Salam Al Samman, Mahroo Eftekhari, Daniel Coakley, Charalampos Angelopoulos, Vanda Dimitriou
Languages: English | Pages: 8 pp
Bibliographic info:
41st AIVC/ASHRAE IAQ- 9th TightVent - 7th venticool Conference - Athens, Greece - 4-6 May 2022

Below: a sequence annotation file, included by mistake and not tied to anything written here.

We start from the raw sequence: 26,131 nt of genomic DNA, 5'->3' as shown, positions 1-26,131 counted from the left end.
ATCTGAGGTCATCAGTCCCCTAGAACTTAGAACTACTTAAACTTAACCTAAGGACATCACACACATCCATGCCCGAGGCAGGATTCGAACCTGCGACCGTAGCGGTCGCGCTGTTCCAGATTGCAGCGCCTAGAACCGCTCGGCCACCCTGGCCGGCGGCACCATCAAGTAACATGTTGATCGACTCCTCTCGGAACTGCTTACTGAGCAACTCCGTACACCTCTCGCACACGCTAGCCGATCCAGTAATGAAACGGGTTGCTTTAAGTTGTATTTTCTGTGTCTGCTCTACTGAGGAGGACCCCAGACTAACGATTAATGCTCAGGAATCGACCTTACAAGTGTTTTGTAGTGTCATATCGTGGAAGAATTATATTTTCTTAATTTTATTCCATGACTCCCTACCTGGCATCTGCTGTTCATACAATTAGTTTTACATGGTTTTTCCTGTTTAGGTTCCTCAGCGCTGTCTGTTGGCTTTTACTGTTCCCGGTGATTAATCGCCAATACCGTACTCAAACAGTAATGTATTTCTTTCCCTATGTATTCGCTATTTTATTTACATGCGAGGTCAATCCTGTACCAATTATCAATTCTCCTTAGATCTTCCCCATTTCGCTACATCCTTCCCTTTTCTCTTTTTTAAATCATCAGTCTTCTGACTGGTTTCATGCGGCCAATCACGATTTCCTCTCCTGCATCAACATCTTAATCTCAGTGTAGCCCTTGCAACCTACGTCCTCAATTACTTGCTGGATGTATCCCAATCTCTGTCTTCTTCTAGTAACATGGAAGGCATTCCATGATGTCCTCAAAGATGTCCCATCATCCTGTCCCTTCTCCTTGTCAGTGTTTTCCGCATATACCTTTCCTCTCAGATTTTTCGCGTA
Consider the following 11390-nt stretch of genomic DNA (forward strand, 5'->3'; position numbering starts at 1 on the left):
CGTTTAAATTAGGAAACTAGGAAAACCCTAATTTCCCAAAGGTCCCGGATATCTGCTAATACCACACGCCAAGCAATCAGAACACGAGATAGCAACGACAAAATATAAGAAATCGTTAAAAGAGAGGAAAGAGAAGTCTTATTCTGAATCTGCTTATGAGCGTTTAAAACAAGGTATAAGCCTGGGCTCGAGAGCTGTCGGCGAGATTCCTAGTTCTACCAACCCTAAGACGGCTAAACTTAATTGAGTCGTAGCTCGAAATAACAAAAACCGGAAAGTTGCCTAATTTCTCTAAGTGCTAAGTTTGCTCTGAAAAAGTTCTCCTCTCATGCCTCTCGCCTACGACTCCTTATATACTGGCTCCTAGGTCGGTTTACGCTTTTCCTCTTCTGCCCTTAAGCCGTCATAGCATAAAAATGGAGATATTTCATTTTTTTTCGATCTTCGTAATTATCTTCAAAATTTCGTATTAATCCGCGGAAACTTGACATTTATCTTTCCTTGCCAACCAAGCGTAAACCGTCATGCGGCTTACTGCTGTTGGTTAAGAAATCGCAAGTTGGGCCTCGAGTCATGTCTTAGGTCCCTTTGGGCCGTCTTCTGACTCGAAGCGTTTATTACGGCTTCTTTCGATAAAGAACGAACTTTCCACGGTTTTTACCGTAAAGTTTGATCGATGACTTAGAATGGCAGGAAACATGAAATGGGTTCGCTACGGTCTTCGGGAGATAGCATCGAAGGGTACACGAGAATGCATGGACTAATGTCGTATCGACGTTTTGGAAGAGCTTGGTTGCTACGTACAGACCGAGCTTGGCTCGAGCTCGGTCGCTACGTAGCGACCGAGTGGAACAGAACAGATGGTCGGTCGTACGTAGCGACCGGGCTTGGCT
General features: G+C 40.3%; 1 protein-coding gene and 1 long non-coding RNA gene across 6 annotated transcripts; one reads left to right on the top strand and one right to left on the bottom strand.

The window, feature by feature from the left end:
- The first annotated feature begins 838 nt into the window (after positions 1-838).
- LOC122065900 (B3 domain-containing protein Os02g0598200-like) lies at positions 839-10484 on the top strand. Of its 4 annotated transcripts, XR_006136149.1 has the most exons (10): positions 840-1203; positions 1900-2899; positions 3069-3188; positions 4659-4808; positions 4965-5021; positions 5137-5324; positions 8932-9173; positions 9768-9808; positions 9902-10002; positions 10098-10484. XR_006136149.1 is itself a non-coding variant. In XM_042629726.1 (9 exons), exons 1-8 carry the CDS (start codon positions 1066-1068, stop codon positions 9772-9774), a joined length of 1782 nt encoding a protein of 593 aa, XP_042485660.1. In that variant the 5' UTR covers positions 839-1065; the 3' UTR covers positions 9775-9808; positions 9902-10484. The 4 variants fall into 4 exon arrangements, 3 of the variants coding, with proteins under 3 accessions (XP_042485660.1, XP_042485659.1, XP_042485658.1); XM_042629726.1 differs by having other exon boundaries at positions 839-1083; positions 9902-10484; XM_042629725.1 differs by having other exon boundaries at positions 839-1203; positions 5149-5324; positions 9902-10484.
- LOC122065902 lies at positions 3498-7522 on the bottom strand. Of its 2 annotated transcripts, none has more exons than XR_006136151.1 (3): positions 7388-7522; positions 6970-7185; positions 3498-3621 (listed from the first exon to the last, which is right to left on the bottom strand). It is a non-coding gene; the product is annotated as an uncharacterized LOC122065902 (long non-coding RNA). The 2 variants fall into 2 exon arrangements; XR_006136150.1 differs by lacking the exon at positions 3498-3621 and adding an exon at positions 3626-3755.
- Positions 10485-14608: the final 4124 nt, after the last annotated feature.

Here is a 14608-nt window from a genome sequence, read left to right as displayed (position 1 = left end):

In the current era, sensors in buildings have become an essential requirement for wide applications such as monitoring indoor air quality (IAQ), thermal and environmental conditions, controlling building heating, ventilation, and air-conditioning systems (HVAC). To accurately control the IAQ for all areas in the indoor space, it is necessary to obtain considerable data from different locations in the space for more precision. The airflow in a room is not uniform, which raises the question of where the environmental sensor should be positioned with regard to optimum performance of IAQ and thermal comfort. This paper uses a case study of an open-plan office in Loughborough, UK, to assess the indoor climate conditions from real-time measurements from several sensors placed in different locations in the office and investigates the potency of using ventilation effectiveness (Ez), one of the IAQ relative indicators, as a preference to locate environmental sensors. The air parameters measured by the sensors are indoor temperature (ta), relative humidity (RH), carbon dioxide (CO2), total volatile organic compounds (tVOCs), formaldehyde (CH2O) and particulate matter (PM2.5 and PM10). Computational fluid dynamics (CFD) simulations were conducted to identify the areas in the office with low Ez evaluated using the age-of-air. Results showed that the measurement of RH and CO2 levels were marginally different between the sensors. A larger difference was found for temperature, assuming local heat sources significantly influenced the measured temperatures. Also, the calculated Ez from the measured data of each sensor was found to be different for each sensor location. The results from field measurements and CFD simulations can support decision making regarding the position of environmental sensors and the collection of indoor climate data in open-plan offices.